10378_Ito-ed - PICES - North Pacific Marine Science Organization

Geographic variation in Pacific herring growth in response to regime shifts
in the North Pacific Ocean
Shin-ichi Ito1, Kenneth A. Rose2, Bernard A. Megrey3, Jake Schweigert4,
Douglas Hay4, Francisco E. Werner5 and Maki Noguchi Aita6
Atmosphere and Ocean Research Institute, The University of Tokyo, Kashiwa,
Chiba, Japan. E-mail: goito@aori.u-tokyo.ac.jp
Department of Oceanography and Coastal Sciences, Louisiana State University,
Baton Rouge, LA, U.S.A.
NOAA, NMFS Alaska Fisheries Science Center, Seattle, WA, U.S.A.
Pacific Biological Station, Fisheries and Oceans Canada, Nanaimo, BC,
NOAA, NMFS Southwest Fisheries Science Center, La Jolla, CA, U.S.A.
Research and Develop Center for Global Change, Japan Agency for MarineEarth Science and Technology, Yokohama, Japan
Pacific herring populations at eight North Pacific Rim locations were simulated
to compare basin-wide geographic variations in age-specific growth due to
environmental influences on marine productivity and population-specific
responses to regime shifts. Temperature and zooplankton abundance from a 3D
lower-trophic level ecosystem model (NEMURO) simulation were used as
inputs to a herring bioenergetics growth model. Herring at California, the west
coast of Vancouver Island (WCVI), Prince William Sound (PWS), Togiak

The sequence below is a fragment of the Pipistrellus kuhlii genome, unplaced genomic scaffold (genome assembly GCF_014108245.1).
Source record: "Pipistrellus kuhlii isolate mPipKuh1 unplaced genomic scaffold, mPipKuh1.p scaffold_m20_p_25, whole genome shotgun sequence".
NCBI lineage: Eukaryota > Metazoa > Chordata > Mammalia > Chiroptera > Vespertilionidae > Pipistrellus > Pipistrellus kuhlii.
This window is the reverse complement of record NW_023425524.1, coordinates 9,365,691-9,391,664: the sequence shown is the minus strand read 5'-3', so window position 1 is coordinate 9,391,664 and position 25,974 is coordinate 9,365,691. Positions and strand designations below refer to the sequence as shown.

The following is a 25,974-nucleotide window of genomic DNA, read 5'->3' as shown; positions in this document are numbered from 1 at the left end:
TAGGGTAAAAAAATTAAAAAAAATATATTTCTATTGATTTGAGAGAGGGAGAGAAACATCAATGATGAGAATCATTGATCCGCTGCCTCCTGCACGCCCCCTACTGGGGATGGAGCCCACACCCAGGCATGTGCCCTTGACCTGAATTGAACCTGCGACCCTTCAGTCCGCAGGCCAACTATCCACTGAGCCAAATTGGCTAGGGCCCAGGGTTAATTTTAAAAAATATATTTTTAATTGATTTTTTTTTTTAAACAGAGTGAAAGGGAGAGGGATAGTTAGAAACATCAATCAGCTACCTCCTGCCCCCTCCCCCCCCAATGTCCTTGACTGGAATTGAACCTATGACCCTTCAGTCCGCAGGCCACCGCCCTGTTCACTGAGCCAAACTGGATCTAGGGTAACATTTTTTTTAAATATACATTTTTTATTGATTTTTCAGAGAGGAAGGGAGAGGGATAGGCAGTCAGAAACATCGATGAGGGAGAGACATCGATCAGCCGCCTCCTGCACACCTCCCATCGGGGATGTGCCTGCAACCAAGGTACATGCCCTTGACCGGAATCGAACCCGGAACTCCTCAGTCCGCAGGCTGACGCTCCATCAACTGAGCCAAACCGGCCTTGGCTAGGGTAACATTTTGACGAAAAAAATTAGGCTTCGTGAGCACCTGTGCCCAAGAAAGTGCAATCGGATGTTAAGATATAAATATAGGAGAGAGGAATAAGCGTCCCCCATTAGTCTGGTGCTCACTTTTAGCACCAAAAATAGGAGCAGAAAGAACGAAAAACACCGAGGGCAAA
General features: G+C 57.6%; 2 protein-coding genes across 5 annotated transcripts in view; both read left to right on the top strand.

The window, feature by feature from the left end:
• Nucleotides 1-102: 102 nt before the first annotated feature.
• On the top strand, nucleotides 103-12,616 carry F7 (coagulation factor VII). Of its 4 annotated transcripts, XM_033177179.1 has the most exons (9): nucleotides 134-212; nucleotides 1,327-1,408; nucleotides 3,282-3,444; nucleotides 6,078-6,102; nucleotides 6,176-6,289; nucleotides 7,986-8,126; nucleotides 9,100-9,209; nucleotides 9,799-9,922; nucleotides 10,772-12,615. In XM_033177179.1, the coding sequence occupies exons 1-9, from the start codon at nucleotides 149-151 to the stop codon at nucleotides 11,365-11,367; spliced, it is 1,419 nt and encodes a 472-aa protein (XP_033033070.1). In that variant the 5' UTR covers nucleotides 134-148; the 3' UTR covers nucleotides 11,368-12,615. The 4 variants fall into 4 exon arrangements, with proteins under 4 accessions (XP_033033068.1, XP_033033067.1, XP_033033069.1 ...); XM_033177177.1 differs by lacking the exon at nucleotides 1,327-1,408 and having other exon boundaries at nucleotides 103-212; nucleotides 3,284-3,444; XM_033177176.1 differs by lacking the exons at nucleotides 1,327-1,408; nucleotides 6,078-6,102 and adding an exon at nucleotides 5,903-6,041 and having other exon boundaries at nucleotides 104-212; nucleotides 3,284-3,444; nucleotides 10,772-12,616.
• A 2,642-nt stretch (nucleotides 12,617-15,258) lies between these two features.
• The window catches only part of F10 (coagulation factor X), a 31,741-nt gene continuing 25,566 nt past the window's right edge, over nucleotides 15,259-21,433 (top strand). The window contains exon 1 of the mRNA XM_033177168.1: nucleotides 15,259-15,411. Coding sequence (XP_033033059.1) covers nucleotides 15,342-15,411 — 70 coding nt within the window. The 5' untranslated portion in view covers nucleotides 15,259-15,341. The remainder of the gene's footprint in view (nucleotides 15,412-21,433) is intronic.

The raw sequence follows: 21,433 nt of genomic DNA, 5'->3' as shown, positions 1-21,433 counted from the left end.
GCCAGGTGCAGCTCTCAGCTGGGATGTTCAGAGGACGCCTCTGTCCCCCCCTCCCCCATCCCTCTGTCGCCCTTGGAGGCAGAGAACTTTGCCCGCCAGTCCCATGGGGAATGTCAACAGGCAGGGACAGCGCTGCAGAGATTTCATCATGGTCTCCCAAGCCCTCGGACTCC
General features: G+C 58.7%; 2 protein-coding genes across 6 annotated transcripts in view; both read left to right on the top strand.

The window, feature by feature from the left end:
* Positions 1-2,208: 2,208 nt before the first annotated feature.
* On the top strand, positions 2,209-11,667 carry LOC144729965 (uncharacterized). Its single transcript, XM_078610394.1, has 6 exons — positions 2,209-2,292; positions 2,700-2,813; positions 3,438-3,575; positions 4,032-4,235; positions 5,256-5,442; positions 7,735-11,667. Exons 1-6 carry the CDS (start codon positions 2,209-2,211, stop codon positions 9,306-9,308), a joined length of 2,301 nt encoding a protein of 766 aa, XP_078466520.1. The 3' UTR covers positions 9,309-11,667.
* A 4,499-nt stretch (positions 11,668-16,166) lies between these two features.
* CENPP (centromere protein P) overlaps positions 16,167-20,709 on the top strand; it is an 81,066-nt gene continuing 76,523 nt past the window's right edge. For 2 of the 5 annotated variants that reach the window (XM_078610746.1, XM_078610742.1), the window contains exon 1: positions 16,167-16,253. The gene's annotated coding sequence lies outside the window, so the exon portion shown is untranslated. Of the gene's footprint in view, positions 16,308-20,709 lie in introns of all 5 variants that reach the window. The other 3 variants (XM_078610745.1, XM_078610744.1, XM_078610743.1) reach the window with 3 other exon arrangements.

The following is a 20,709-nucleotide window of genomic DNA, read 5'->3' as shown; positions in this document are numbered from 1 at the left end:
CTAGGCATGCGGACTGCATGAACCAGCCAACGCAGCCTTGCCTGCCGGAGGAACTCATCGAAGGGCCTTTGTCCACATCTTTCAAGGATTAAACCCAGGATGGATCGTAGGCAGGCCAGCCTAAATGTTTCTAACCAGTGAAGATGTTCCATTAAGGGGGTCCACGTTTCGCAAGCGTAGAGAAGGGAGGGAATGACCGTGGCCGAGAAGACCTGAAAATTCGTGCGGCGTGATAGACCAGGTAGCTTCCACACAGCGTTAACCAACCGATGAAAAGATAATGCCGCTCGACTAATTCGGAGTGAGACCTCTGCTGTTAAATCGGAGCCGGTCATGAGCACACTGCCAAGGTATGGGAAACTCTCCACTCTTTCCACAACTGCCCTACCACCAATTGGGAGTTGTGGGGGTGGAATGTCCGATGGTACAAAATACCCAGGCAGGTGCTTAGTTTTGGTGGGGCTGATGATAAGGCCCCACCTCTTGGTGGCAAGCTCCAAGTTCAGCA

Alaska, the western Bering Sea (WBS), the Sea of Okhotsk (SO), Sakhalin, and
Peter the Great Bay (PGB) were examined. The half-saturation coefficients of
herring feeding were calibrated to climatological conditions at each of the eight
locations to reproduce averaged size-at-age data. Using the calibrated halfsaturation coefficients, the 1948 to 2002 period was then simulated. The
detected shifts of herring age-5 growth showed close match (69%) to the
climate regime shift years (1957/58, 1970/71, 1976/77, 1988/89, 1998/99). The
first principal component of herring growth rate showed decreased growth at the
SO, PWS, WCVI and California locations and increased growth at the Sakhalin,
WBS and Togiak locations after 1977. The calibrated half-saturation
coefficients affected the degree to which growth was sensitive to interannual
variation in water temperature versus zooplankton. For sustainable use of
marine resources, knowledge for the local and regional responses of the marine
resources is essential. The model results demonstrate how geographic
specificity of bioenergetics parameters, coupled with location-specific variation
in temperature and food, can combine to determine local and regional responses
of a marine resource to climate forcing.